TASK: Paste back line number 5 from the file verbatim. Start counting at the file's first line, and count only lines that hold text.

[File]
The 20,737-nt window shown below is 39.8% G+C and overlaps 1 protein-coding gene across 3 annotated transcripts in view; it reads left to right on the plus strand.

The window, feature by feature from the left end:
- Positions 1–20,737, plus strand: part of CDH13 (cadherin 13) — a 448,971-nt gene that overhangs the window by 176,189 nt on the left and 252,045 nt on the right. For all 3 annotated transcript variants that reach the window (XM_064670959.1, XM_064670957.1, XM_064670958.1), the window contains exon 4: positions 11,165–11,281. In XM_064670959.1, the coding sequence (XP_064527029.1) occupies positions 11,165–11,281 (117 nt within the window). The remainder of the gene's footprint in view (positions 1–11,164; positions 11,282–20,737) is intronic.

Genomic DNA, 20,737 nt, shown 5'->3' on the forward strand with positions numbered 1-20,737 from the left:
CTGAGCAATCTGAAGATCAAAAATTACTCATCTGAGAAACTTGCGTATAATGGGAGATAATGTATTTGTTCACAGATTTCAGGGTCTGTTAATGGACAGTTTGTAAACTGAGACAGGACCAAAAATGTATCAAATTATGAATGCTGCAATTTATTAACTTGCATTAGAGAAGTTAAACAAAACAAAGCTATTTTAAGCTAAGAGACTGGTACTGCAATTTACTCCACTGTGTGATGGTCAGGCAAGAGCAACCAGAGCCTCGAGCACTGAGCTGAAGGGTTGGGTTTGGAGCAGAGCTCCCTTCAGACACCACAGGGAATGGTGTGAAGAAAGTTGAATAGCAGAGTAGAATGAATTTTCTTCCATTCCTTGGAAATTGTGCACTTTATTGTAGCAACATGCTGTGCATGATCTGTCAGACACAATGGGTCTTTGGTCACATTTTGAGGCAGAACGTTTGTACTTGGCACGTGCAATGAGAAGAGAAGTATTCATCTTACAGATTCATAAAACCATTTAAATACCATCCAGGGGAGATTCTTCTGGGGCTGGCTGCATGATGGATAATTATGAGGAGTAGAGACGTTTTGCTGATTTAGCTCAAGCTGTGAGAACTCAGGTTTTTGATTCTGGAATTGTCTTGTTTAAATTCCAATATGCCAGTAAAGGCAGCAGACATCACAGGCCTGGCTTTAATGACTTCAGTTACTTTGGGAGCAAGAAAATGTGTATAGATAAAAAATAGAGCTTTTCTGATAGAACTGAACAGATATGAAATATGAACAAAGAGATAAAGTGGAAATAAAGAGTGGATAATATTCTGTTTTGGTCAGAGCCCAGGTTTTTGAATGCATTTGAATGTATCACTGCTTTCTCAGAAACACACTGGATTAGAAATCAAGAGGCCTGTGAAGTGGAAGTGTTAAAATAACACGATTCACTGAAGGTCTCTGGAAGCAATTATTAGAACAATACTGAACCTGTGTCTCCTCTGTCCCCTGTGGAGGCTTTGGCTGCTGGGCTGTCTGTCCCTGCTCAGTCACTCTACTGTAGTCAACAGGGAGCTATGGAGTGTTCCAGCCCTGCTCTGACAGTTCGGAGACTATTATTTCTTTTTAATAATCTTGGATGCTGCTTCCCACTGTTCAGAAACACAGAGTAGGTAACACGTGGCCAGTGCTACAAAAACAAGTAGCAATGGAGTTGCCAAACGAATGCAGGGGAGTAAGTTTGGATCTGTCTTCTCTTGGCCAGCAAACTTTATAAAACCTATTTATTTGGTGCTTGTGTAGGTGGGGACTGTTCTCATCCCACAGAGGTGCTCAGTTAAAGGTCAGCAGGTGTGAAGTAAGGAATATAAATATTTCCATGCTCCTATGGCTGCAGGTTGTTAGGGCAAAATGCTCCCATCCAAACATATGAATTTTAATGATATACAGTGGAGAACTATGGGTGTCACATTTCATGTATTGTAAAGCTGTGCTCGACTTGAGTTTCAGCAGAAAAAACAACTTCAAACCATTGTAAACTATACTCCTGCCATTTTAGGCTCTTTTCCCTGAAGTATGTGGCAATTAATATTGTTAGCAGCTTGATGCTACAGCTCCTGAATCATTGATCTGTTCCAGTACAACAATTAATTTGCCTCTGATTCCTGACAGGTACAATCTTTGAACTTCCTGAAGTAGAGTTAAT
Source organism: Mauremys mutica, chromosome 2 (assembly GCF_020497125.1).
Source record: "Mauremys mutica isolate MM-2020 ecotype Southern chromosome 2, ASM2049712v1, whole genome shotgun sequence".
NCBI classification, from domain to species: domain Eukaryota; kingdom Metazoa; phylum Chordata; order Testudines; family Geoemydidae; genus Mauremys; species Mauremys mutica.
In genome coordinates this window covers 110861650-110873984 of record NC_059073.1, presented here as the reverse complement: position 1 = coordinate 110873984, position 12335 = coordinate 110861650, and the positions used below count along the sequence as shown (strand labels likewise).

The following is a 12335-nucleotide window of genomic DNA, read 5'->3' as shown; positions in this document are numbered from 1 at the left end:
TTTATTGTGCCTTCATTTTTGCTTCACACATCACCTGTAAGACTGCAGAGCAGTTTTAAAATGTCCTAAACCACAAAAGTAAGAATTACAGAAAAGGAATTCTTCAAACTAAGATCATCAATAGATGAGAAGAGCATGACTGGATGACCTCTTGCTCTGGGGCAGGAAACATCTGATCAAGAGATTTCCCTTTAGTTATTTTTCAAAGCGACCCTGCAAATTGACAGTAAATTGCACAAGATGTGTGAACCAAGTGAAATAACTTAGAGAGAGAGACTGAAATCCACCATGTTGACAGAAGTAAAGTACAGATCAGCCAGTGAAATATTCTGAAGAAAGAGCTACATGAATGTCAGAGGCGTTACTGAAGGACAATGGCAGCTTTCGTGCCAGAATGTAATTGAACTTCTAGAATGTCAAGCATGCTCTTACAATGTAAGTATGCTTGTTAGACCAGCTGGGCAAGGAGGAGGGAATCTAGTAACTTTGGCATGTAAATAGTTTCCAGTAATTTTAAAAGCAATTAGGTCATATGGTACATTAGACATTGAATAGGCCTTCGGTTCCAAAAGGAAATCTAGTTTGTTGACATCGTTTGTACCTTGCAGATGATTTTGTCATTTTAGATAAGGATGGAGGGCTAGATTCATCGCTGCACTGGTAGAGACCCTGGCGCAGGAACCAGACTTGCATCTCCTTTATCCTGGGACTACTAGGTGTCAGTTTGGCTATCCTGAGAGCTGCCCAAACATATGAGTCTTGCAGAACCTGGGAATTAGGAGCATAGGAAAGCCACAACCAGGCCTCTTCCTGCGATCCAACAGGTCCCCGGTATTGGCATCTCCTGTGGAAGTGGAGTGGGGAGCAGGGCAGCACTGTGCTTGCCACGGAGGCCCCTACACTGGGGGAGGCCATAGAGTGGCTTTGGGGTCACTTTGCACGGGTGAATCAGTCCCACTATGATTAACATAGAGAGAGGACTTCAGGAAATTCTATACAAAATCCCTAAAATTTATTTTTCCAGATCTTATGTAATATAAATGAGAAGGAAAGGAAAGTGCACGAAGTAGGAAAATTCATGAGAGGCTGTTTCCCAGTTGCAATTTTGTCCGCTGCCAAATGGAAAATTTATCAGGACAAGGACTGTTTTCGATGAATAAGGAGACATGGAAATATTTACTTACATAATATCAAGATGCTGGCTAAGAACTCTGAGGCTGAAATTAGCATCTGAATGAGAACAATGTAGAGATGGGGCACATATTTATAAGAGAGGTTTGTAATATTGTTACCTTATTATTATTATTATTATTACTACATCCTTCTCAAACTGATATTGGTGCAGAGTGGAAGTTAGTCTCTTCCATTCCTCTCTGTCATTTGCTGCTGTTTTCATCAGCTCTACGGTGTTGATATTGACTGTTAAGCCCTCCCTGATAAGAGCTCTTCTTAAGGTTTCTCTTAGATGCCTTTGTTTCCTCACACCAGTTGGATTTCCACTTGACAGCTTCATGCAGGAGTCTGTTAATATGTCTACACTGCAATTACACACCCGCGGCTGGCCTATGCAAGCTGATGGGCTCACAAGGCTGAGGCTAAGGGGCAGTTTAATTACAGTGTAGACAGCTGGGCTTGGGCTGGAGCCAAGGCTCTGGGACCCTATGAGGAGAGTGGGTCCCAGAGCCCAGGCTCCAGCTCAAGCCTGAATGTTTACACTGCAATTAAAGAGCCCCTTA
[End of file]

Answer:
CTGAGCAATCTGAAGATCAAAAATTACTCATCTGAGAAACTTGCGTATAATGGGAGATAATGTATTTGTTCACAGATTTCAGGGTCTGTTAATGGACAGTTTGTAAACTGAGACAGGACCAAAAATGTATCAAATTATGAATGCTGCAATTTATTAACTTGCATTAGAGAAGTTAAACAAAACAAAGCTATTTTAAGCTAAGAGACTGGTACTGCAATTTACTCCACTGTGTGATGGTCAGGCAAGAGCAACCAGAGCCTCGAGCACTGAGCTGAAGGGTTGGGTTTGGAGCAGAGCTCCCTTCAGACACCACAGGGAATGGTGTGAAGAAAGTTGAATAGCAGAGTAGAATGAATTTTCTTCCATTCCTTGGAAATTGTGCACTTTATTGTAGCAACATGCTGTGCATGATCTGTCAGACACAATGGGTCTTTGGTCACATTTTGAGGCAGAACGTTTGTACTTGGCACGTGCAATGAGAAGAGAAGTATTCATCTTACAGATTCATAAAACCATTTAAATACCATCCAGGGGAGATTCTTCTGGGGCTGGCTGCATGATGGATAATTATGAGGAGTAGAGACGTTTTGCTGATTTAGCTCAAGCTGTGAGAACTCAGGTTTTTGATTCTGGAATTGTCTTGTTTAAATTCCAATATGCCAGTAAAGGCAGCAGACATCACAGGCCTGGCTTTAATGACTTCAGTTACTTTGGGAGCAAGAAAATGTGTATAGATAAAAAATAGAGCTTTTCTGATAGAACTGAACAGATATGAAATATGAACAAAGAGATAAAGTGGAAATAAAGAGTGGATAATATTCTGTTTTGGTCAGAGCCCAGGTTTTTGAATGCATTTGAATGTATCACTGCTTTCTCAGAAACACACTGGATTAGAAATCAAGAGGCCTGTGAAGTGGAAGTGTTAAAATAACACGATTCACTGAAGGTCTCTGGAAGCAATTATTAGAACAATACTGAACCTGTGTCTCCTCTGTCCCCTGTGGAGGCTTTGGCTGCTGGGCTGTCTGTCCCTGCTCAGTCACTCTACTGTAGTCAACAGGGAGCTATGGAGTGTTCCAGCCCTGCTCTGACAGTTCGGAGACTATTATTTCTTTTTAATAATCTTGGATGCTGCTTCCCACTGTTCAGAAACACAGAGTAGGTAACACGTGGCCAGTGCTACAAAAACAAGTAGCAATGGAGTTGCCAAACGAATGCAGGGGAGTAAGTTTGGATCTGTCTTCTCTTGGCCAGCAAACTTTATAAAACCTATTTATTTGGTGCTTGTGTAGGTGGGGACTGTTCTCATCCCACAGAGGTGCTCAGTTAAAGGTCAGCAGGTGTGAAGTAAGGAATATAAATATTTCCATGCTCCTATGGCTGCAGGTTGTTAGGGCAAAATGCTCCCATCCAAACATATGAATTTTAATGATATACAGTGGAGAACTATGGGTGTCACATTTCATGTATTGTAAAGCTGTGCTCGACTTGAGTTTCAGCAGAAAAAACAACTTCAAACCATTGTAAACTATACTCCTGCCATTTTAGGCTCTTTTCCCTGAAGTATGTGGCAATTAATATTGTTAGCAGCTTGATGCTACAGCTCCTGAATCATTGATCTGTTCCAGTACAACAATTAATTTGCCTCTGATTCCTGACAGGTACAATCTTTGAACTTCCTGAAGTAGAGTTAAT